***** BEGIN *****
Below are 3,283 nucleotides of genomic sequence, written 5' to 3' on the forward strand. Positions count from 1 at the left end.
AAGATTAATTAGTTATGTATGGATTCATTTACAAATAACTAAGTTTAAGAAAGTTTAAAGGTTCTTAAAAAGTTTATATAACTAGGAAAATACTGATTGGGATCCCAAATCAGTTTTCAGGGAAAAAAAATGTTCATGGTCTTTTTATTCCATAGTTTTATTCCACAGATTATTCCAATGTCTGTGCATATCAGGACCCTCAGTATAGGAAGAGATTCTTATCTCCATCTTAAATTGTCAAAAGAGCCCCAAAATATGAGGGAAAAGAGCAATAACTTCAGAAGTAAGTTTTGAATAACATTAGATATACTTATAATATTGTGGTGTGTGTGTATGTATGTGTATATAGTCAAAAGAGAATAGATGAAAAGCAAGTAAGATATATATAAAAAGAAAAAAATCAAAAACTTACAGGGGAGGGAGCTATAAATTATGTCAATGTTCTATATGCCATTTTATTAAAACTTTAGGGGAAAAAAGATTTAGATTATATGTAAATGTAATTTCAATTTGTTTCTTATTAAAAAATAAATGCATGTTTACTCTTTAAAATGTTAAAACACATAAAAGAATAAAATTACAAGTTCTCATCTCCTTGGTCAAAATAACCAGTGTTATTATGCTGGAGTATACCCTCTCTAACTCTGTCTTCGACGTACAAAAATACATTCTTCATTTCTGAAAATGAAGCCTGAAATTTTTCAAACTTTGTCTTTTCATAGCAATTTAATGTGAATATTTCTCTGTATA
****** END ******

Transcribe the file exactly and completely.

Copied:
Below are 3,283 nucleotides of genomic sequence, written 5' to 3' on the forward strand. Positions count from 1 at the left end.
AAGATTAATTAGTTATGTATGGATTCATTTACAAATAACTAAGTTTAAGAAAGTTTAAAGGTTCTTAAAAAGTTTATATAACTAGGAAAATACTGATTGGGATCCCAAATCAGTTTTCAGGGAAAAAAAATGTTCATGGTCTTTTTATTCCATAGTTTTATTCCACAGATTATTCCAATGTCTGTGCATATCAGGACCCTCAGTATAGGAAGAGATTCTTATCTCCATCTTAAATTGTCAAAAGAGCCCCAAAATATGAGGGAAAAGAGCAATAACTTCAGAAGTAAGTTTTGAATAACATTAGATATACTTATAATATTGTGGTGTGTGTGTATGTATGTGTATATAGTCAAAAGAGAATAGATGAAAAGCAAGTAAGATATATATAAAAAGAAAAAAATCAAAAACTTACAGGGGAGGGAGCTATAAATTATGTCAATGTTCTATATGCCATTTTATTAAAACTTTAGGGGAAAAAAGATTTAGATTATATGTAAATGTAATTTCAATTTGTTTCTTATTAAAAAATAAATGCATGTTTACTCTTTAAAATGTTAAAACACATAAAAGAATAAAATTACAAGTTCTCATCTCCTTGGTCAAAATAACCAGTGTTATTATGCTGGAGTATACCCTCTCTAACTCTGTCTTCGACGTACAAAAATACATTCTTCATTTCTGAAAATGAAGCCTGAAATTTTTCAAACTTTGTCTTTTCATAGCAATTTAATGTGAATATTTCTCTGTATA